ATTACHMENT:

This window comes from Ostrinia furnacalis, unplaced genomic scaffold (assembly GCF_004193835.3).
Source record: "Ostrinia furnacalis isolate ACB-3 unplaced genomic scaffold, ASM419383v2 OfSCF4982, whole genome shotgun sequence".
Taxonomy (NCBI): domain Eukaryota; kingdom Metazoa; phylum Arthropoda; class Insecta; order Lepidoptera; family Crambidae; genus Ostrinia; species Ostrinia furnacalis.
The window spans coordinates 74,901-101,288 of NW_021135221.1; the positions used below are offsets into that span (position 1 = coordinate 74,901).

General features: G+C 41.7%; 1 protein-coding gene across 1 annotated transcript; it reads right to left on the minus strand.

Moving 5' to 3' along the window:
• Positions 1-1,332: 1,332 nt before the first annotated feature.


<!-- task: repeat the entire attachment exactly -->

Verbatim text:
This window comes from Ostrinia furnacalis, unplaced genomic scaffold (assembly GCF_004193835.3).
Source record: "Ostrinia furnacalis isolate ACB-3 unplaced genomic scaffold, ASM419383v2 OfSCF4982, whole genome shotgun sequence".
Taxonomy (NCBI): domain Eukaryota; kingdom Metazoa; phylum Arthropoda; class Insecta; order Lepidoptera; family Crambidae; genus Ostrinia; species Ostrinia furnacalis.
The window spans coordinates 74,901-101,288 of NW_021135221.1; the positions used below are offsets into that span (position 1 = coordinate 74,901).

General features: G+C 41.7%; 1 protein-coding gene across 1 annotated transcript; it reads right to left on the minus strand.

Moving 5' to 3' along the window:
• Positions 1-1,332: 1,332 nt before the first annotated feature.